Before you run to your local shelter or spend a lot of time looking online for the perfect rescue dog, ask yourself if you’re really ready for a new furry family member. For instance, can you afford to care for a cat or dog for the next 10 years — or even longer? Is this the best time of year for you to get an animal? Will a new pet fit in with your family’s lifestyle? If you can answer these questions and know that you’re ready for a shelter pet, then it’s time for the next step: research.
To find the perfect shelter pup for you and your family, you’ll need to do some research. A great place to start is our dog breed directory, where you can browse more than 200 dog breed profiles. After that, check out petfinder.com or adoptapet.com to find dogs in your area who need homes.
Shelter pets are not damaged goods. People often assume that animals end up in shelters because there is something wrong with their temperament, health or behavior. But often that’s not the case. There are many reasons animals end up in shelters, and they often have to do with the humans, not the pets. You also might have heard that rescues won’t have the kind of pet you’re looking for. But if you do your research, you will find a pet who’s right for you.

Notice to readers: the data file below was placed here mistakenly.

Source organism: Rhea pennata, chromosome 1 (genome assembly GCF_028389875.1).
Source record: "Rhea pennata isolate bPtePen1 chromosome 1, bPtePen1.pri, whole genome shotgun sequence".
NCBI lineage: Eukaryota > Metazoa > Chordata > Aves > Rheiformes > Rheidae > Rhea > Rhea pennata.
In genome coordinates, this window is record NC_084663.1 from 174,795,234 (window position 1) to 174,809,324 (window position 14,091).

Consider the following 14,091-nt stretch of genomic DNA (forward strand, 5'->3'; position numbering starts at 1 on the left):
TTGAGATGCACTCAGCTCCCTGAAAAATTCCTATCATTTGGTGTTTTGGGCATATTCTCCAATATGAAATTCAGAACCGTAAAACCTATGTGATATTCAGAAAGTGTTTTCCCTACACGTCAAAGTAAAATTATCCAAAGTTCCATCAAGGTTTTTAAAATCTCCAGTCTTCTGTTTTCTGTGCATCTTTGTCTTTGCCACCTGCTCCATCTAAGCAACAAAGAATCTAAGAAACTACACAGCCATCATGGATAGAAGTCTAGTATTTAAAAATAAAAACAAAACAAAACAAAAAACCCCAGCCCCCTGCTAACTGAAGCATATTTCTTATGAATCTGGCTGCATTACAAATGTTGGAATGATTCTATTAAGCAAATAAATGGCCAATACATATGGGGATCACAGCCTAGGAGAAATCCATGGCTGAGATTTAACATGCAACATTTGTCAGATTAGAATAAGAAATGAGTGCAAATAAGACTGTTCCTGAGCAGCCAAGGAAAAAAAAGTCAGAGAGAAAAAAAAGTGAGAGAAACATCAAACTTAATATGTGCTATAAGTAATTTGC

Puppies are cute and all, but they also require a lot of work. They need lots of training and socialization. Adult and senior dogs deserve to be adopted just as much as their younger counterparts — and they often are already house-trained and know basic commands.
You may not have as many years with your adopted senior as you would with a puppy, but for many, the pros of adopting an older dog outweigh the cons. When dog trainer Mikkel Becker adopted her senior Pomeranian, Mister Teddy, she didn’t even have a full year with him. But in their short time together, Becker and Mister Teddy developed a deep bond that changed her and her daughter’s lives forever.
If you want to help a shelter pet but can’t commit to adopting one, fostering can be a great choice. You’ll help a shelter relieve crowding and allow the pet to get used to a home environment as she waits for a forever family. In turn, the shelter will rely on you to provide information about the pet so the staff can find her the perfect home. Of course, it’s hard not to fall in love, so you need to be prepared to give up the animal if she gets adopted.